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American Dictionary of the English Language

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Scandal


SCAN'DAL, noun [Latin scandalum; Gr. In Greek, this word signifies a stumbling block, something against which a person impinges, or which causes him to fall.]

1. Offense given by the faults of another.

His lustful orgies he enlarg'd even to the hill of scandal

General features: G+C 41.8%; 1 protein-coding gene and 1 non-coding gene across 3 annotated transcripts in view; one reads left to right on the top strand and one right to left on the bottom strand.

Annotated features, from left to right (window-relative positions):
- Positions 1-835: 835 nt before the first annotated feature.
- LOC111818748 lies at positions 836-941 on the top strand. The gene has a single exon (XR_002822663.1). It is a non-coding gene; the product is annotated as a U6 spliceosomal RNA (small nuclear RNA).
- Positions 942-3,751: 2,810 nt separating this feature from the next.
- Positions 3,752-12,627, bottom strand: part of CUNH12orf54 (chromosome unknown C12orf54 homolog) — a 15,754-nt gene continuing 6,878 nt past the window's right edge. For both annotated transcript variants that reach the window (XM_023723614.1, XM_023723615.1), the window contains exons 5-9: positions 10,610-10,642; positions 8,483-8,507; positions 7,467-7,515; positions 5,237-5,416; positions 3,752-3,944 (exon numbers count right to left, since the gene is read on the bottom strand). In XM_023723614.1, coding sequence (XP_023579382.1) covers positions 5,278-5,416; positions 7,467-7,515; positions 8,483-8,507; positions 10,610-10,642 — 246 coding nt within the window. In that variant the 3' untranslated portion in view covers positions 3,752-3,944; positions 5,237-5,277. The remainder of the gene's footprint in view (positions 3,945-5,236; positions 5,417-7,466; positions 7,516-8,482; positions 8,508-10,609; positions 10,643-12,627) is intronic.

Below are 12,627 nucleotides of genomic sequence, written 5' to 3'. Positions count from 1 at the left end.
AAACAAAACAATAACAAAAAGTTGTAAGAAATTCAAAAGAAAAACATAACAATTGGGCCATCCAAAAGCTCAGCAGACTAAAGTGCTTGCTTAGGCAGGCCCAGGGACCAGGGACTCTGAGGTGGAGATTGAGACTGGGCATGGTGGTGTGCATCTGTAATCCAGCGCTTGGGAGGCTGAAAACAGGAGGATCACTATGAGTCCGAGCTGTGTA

[In this sense, we now generally use offense.]

2. Reproachful aspersion; opprobrious censure; defamatory speech or report; something uttered which is false and injurious to reputation.

My known virtue is from scandal free.

3. Shame; reproach; disgrace. Such is the perverted state of the human mind that some of the most heinous crimes bring little scandal upon the offender.

SCAN'DAL, verb transitive

1. To treat opprobriously; to defame; to asperse; to traduce; to blacken character.

I do fawn on men, and hug them hard, and after scandal them. [Little Used.]

2. To scandalize; to offend. [Not used.]